You may need finance to grow your business – purchase machinery, recruit staff, research new delivery channels or step up to the next level.
Use our blog series to understand your choices for funding growth, and the advantages and disadvantages of each option.
Part 9: Equity Investment
Equity Finance is where new or existing companies raise money by selling part of their business to an investor.
Advantages of Equity Finance
- No monthly capital and interest repayments
- Benefit from Investor’s experience and contacts
- Risk shared with Investor
- Large amounts raised over several ’rounds’ to fuel fast growth
Disadvantages of Equity Finance:
- Lose equity in your business
- May lose control of the business
- May restrict how money is used
- Time and cost to arrange
- Differing objectives – investors look to exit in 4 -7 years with a good Return On Investment (ROI)
Types of Equity Finance
Private equity investments typically support management buyouts and managing buy-ins to mature companies.
They are medium to long term finance in exchange for an equity stake in a high-growth non-listed business, and are a proven model for growth.
Whilst publicly-listed companies have thousands of ”hands-off’ shareholders, private equity managers provide ‘active ownership’, working with the management team to enhance the business’ value.
This can include improvements in sales, efficiency, procurement, supply-chains, marketing, financial reporting and human resources.
Private equity firms raise fund money from institutional investors such as pension funds and insurance companies.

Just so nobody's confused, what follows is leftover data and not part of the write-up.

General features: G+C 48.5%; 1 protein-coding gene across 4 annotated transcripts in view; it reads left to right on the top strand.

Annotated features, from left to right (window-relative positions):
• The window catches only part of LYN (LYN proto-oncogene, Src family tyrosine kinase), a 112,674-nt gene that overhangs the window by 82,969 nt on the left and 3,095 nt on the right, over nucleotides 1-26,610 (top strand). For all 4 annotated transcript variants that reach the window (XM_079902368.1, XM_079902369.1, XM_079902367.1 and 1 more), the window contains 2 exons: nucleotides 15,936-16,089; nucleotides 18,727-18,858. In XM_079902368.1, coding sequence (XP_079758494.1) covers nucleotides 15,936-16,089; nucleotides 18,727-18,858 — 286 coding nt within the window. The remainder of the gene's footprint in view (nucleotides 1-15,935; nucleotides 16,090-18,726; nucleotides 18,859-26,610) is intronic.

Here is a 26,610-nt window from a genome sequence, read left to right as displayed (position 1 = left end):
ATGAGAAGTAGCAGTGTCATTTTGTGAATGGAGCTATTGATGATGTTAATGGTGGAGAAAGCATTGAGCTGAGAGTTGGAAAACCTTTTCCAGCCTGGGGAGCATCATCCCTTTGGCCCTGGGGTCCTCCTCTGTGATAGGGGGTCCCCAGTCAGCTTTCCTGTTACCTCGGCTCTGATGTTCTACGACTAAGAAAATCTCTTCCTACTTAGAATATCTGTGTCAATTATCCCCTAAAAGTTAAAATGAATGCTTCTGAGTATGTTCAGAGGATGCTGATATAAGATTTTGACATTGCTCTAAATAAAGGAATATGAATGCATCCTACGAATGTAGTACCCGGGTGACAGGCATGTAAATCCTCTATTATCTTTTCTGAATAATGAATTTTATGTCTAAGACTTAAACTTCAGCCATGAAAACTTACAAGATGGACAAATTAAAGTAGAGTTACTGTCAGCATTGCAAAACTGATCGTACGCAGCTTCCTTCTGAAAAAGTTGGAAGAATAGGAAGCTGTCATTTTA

They invest in companies, for either a minority or majority equity stake, and typically hold investments for 4-7 years, then sell (‘exit’) their holding on the stock market, to a corporate buyer or to another investor.
For more information see https://www.bvca.co.uk/Our-Industry/Private-Equity.
For Investor listings and descriptions see https://startups.co.uk/investor-directory/.
Funds are raised by taking a company from private to public ownership. This is known as ‘floating’ or ‘going public’ – the company becomes a Public Listed Company (Plc).
The process is called an Initial Public Offering (IPO). It raises cash for business expansion and to give a return to investors and owners.
It can also provide greater prestige and profile, easier access to borrowing through bonds, better loan terms, and employee stock incentives.
However, external market pressure can lead to focus on short-term results at the expense of long-term strategy.
Becoming a public company is a very expensive and time-consuming process. Accounts must meet LSE standards, the business has to comply with market regulations, and thorough due diligence investigations into all its operations take place.
There are also ongoing annual audit costs, and requirements to provide regular public performance updates.
Various tax relief schemes are put in place by the UK Government, such as SEIS, EIS and SITR, to encourage investment into UK companies.
See HMRC’s website for up-to-date details: https://www.gov.uk/government/collections/enterprise-investment-scheme-and-seed-enterprise-investment-scheme-statistics.
For further information on equity see https://www.icaew.com/technical/corporate-finance/financing-change/private-equity-demystified-an-explanatory-guide-160216
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